Garrett Martin: Our thoughts might align on this one. Hallorave is beautiful, but tries too hard to be hard. The sex and drugs are a little overblown, too often coming off as cheap and obvious "shock" value. But it's not as simple as that, as sex is also vital to the vignettes that do work, like the piece where the girl loses her virginity and afterward feels just about every single human emotion possible at the same time. There are a few believable and genuinely touching character moments within Hallorave; they're not subtle, but I know I was never particularly subtle in my teens. I am perhaps a little troubled by how the two male authors basically define every single female character by her sexuality, but then that's true for the male characters, as well, so I'm probably just being a dumb uptight prude again, and a very American one, at that. I'd probably like it more if all the sex was replaced with machine guns and soaring eagles. And then you also have the clear David Lynch inspiration, which normally is the kiss of death for me (even with a lot of Lynch's stuff); the fact that Pirus and Mezzo are able to evoke that obvious comparison without immediately alienating or angering me is a sign of how talented they are, even if I'm not completely in love with this book.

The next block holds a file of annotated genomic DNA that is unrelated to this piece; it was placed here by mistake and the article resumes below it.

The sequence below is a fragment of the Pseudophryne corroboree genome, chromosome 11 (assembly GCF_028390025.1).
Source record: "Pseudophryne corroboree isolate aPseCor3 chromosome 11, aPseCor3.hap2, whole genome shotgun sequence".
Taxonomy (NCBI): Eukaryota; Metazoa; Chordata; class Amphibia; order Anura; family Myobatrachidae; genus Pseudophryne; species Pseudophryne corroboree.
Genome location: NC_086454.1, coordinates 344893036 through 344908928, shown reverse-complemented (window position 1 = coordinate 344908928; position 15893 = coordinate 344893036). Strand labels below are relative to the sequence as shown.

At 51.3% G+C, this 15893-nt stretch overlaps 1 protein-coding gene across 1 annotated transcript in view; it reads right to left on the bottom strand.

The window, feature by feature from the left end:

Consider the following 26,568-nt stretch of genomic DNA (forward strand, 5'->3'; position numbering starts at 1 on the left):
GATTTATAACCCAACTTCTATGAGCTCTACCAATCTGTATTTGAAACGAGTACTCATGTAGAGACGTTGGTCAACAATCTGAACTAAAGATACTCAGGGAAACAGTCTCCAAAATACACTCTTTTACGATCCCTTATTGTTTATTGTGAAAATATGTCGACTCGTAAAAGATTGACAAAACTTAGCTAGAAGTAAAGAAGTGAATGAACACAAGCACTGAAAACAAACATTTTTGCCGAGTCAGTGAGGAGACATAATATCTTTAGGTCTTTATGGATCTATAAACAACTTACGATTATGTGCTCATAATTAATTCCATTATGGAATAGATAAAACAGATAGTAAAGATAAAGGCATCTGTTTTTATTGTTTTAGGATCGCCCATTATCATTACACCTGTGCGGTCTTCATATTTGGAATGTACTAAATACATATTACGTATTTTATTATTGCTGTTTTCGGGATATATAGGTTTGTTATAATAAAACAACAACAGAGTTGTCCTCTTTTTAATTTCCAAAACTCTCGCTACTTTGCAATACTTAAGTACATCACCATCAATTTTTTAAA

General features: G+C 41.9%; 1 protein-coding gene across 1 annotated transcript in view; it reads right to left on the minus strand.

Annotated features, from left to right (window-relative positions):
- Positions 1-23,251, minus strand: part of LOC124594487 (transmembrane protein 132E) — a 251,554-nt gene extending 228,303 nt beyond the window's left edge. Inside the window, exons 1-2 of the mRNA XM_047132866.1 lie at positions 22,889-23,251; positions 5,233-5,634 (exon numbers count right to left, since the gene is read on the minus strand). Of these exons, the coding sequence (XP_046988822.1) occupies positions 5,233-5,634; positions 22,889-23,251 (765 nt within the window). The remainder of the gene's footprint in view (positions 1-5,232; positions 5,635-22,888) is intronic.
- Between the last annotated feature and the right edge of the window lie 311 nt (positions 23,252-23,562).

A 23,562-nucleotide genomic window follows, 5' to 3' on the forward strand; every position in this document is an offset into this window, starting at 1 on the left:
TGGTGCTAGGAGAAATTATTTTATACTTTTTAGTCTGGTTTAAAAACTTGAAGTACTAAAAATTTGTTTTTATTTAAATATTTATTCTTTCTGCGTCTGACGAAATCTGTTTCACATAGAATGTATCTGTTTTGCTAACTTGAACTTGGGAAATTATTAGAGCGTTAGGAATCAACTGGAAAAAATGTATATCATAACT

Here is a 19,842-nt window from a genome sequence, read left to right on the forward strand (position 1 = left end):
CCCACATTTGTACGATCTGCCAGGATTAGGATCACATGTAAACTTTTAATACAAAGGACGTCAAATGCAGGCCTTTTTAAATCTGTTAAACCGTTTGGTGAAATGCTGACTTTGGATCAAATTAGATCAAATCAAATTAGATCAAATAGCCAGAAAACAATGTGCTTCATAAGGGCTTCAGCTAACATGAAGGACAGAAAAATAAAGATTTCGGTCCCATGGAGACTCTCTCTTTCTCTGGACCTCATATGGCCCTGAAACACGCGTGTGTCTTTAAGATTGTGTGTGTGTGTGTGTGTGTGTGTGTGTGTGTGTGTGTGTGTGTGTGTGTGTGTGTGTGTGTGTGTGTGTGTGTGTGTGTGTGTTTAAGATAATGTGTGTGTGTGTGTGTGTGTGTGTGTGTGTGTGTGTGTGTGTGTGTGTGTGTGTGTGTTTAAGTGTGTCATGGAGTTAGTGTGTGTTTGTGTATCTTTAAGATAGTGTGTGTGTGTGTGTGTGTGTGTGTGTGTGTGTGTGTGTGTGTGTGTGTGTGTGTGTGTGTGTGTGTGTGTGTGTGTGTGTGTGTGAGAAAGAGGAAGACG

HB: Right. There's an ability they have to poke you in the eye or make you uneasy that's genuine, even while it's obviously out to do just that. Another comparison I was thinking of that didn't come up when I first wrote you about this because I hadn't seen his most recent film yet is Lars von Trier, who spends a lot of his time trying to piss off his audience and say things about America, but he succeeds a little better than these guys because he has a wider range of things to say. I don't think you're being a prude. I think that you could probably justify Mezzo and Pirus's repetitive focus on sexuality by talking about the other things that repeat in these pages, which seem at first to be made up of unconnected stories before they're revealed as part of a web that we just haven't pulled back far enough from to grasp in its entirety, but they're not exactly feminist either. The thing is, every female character drawn from the boobs down, recumbent, in a frame we see over and over, looks exactly the same, and that may signal a problematic outlook, one that has more in common with superhero comics than the book would seem to otherwise.